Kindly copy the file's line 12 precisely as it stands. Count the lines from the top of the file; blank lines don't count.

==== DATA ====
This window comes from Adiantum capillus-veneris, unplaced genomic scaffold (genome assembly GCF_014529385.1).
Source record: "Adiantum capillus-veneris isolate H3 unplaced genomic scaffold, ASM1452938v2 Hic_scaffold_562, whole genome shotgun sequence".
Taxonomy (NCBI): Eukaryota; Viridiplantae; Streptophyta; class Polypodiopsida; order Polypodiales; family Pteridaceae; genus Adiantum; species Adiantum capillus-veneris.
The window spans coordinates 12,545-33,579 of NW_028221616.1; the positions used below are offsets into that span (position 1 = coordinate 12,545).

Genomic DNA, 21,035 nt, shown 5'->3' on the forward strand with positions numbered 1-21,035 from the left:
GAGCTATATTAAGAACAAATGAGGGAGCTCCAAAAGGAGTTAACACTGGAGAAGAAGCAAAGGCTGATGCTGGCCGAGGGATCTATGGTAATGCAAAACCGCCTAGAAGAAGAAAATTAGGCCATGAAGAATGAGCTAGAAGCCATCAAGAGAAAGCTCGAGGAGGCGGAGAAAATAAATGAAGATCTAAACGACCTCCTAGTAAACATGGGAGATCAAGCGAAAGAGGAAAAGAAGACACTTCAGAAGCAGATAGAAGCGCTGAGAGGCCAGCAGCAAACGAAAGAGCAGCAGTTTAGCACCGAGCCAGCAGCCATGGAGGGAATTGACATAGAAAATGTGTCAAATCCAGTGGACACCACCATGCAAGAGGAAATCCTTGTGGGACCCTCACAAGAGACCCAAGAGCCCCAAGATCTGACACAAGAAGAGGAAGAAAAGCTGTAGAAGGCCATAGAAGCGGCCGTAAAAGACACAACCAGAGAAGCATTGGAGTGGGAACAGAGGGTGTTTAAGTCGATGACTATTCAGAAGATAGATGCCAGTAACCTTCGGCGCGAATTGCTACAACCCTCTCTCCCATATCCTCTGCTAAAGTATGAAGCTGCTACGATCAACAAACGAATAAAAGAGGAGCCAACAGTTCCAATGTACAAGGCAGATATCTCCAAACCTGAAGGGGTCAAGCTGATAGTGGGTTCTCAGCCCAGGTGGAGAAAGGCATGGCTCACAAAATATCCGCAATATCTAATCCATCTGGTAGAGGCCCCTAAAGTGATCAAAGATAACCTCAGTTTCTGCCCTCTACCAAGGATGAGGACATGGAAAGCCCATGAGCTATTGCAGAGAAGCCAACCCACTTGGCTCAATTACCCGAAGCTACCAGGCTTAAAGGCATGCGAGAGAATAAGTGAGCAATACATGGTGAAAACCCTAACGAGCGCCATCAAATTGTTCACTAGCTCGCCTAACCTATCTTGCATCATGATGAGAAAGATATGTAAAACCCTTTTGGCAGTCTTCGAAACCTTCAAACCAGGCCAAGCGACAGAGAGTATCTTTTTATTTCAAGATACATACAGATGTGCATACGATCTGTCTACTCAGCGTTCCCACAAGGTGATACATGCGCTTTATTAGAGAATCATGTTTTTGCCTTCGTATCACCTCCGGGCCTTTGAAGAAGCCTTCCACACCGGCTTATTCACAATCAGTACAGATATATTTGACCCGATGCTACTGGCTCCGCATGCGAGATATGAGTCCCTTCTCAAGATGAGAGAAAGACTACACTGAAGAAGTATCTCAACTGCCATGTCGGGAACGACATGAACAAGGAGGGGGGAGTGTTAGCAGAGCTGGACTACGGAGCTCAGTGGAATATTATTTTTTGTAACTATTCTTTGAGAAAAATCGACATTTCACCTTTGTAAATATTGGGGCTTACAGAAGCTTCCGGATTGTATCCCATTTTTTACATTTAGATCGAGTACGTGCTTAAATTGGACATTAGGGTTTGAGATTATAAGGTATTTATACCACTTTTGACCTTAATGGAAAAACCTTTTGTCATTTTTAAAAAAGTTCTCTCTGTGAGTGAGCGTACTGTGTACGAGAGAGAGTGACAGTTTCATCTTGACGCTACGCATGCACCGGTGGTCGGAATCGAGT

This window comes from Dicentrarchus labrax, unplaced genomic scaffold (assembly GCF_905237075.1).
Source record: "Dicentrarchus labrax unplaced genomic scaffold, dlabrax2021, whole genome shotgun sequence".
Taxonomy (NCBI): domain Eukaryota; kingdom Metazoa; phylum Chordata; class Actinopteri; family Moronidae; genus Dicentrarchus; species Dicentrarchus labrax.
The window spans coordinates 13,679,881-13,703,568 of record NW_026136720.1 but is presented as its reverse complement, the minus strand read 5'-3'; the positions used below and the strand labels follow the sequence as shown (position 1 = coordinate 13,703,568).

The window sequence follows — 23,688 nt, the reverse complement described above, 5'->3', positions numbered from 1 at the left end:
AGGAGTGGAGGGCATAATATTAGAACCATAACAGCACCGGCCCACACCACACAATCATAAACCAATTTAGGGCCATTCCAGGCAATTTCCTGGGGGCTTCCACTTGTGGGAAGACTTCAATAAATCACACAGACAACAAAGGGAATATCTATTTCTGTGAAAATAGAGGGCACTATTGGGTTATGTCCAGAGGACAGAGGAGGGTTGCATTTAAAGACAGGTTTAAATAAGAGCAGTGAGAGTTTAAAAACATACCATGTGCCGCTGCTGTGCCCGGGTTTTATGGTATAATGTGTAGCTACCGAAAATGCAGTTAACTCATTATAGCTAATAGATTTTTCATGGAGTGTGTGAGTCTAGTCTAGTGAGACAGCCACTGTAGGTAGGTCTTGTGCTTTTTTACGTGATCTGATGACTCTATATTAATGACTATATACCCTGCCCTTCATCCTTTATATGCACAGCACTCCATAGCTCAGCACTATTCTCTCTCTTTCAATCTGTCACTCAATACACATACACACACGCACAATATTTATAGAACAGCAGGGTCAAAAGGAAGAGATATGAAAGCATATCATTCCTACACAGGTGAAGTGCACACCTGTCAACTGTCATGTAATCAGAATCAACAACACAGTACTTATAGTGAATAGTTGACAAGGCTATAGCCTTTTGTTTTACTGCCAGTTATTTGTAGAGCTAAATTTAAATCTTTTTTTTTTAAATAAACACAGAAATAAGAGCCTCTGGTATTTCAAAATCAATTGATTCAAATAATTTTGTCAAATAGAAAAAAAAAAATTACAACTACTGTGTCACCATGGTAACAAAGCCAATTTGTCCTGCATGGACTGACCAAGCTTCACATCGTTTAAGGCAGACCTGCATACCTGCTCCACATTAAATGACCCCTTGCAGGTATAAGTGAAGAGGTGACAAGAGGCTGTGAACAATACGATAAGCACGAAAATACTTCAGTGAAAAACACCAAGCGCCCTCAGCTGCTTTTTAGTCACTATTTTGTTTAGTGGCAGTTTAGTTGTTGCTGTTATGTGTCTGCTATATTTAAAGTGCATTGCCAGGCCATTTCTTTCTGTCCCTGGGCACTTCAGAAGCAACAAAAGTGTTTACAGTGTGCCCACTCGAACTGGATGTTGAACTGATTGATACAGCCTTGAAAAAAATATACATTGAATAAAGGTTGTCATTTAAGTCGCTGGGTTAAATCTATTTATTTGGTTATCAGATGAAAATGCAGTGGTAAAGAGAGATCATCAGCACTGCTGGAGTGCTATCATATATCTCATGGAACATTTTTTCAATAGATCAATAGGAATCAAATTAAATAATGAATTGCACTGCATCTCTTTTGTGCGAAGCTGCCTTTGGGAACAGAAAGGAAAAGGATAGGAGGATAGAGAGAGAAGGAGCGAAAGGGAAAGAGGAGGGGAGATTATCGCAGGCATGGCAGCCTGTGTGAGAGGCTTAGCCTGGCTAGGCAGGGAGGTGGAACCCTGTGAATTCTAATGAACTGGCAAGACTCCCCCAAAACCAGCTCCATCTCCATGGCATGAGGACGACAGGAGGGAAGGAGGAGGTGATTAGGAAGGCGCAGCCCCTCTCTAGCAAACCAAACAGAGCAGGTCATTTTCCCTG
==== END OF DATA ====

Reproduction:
AGGAGTGGAGGGCATAATATTAGAACCATAACAGCACCGGCCCACACCACACAATCATAAACCAATTTAGGGCCATTCCAGGCAATTTCCTGGGGGCTTCCACTTGTGGGAAGACTTCAATAAATCACACAGACAACAAAGGGAATATCTATTTCTGTGAAAATAGAGGGCACTATTGGGTTATGTCCAGAGGACAGAGGAGGGTTGCATTTAAAGACAGGTTTAAATAAGAGCAGTGAGAGTTTAAAAACATACCATGTGCCGCTGCTGTGCCCGGGTTTTATGGTATAATGTGTAGCTACCGAAAATGCAGTTAACTCATTATAGCTAATAGATTTTTCATGGAGTGTGTGAGTCTAGTCTAGTGAGACAGCCACTGTAGGTAGGTCTTGTGCTTTTTTACGTGATCTGATGACTCTATATTAATGACTATATACCCTGCCCTTCATCCTTTATATGCACAGCACTCCATAGCTCAGCACTATTCTCTCTCTTTCAATCTGTCACTCAATACACATACACACACGCACAATATTTATAGAACAGCAGGGTCAAAAGGAAGAGATATGAAAGCATATCATTCCTACACAGGTGAAGTGCACACCTGTCAACTGTCATGTAATCAGAATCAACAACACAGTACTTATAGTGAATAGTTGACAAGGCTATAGCCTTTTGTTTTACTGCCAGTTATTTGTAGAGCTAAATTTAAATCTTTTTTTTTTAAATAAACACAGAAATAAGAGCCTCTGGTATTTCAAAATCAATTGATTCAAATAATTTTGTCAAATAGAAAAAAAAAAATTACAACTACTGTGTCACCATGGTAACAAAGCCAATTTGTCCTGCATGGACTGACCAAGCTTCACATCGTTTAAGGCAGACCTGCATACCTGCTCCACATTAAATGACCCCTTGCAGGTATAAGTGAAGAGGTGACAAGAGGCTGTGAACAATACGATAAGCACGAAAATACTTCAGTGAAAAACACCAAGCGCCCTCAGCTGCTTTTTAGTCACTATTTTGTTTAGTGGCAGTTTAGTTGTTGCTGTTATGTGTCTGCTATATTTAAAGTGCATTGCCAGGCCATTTCTTTCTGTCCCTGGGCACTTCAGAAGCAACAAAAGTGTTTACAGTGTGCCCACTCGAACTGGATGTTGAACTGATTGATACAGCCTTGAAAAAAATATACATTGAATAAAGGTTGTCATTTAAGTCGCTGGGTTAAATCTATTTATTTGGTTATCAGATGAAAATGCAGTGGTAAAGAGAGATCATCAGCACTGCTGGAGTGCTATCATATATCTCATGGAACATTTTTTCAATAGATCAATAGGAATCAAATTAAATAATGAATTGCACTGCATCTCTTTTGTGCGAAGCTGCCTTTGGGAACAGAAAGGAAAAGGATAGGAGGATAGAGAGAGAAGGAGCGAAAGGGAAAGAGGAGGGGAGATTATCGCAGGCATGGCAGCCTGTGTGAGAGGCTTAGCCTGGCTAGGCAGGGAGGTGGAACCCTGTGAATTCTAATGAACTGGCAAGACTCCCCCAAAACCAGCTCCATCTCCATGGCATGAGGACGACAGGAGGGAAGGAGGAGGTGATTAGGAAGGCGCAGCCCCTCTCTAGCAAACCAAACAGAGCAGGTCATTTTCCCTG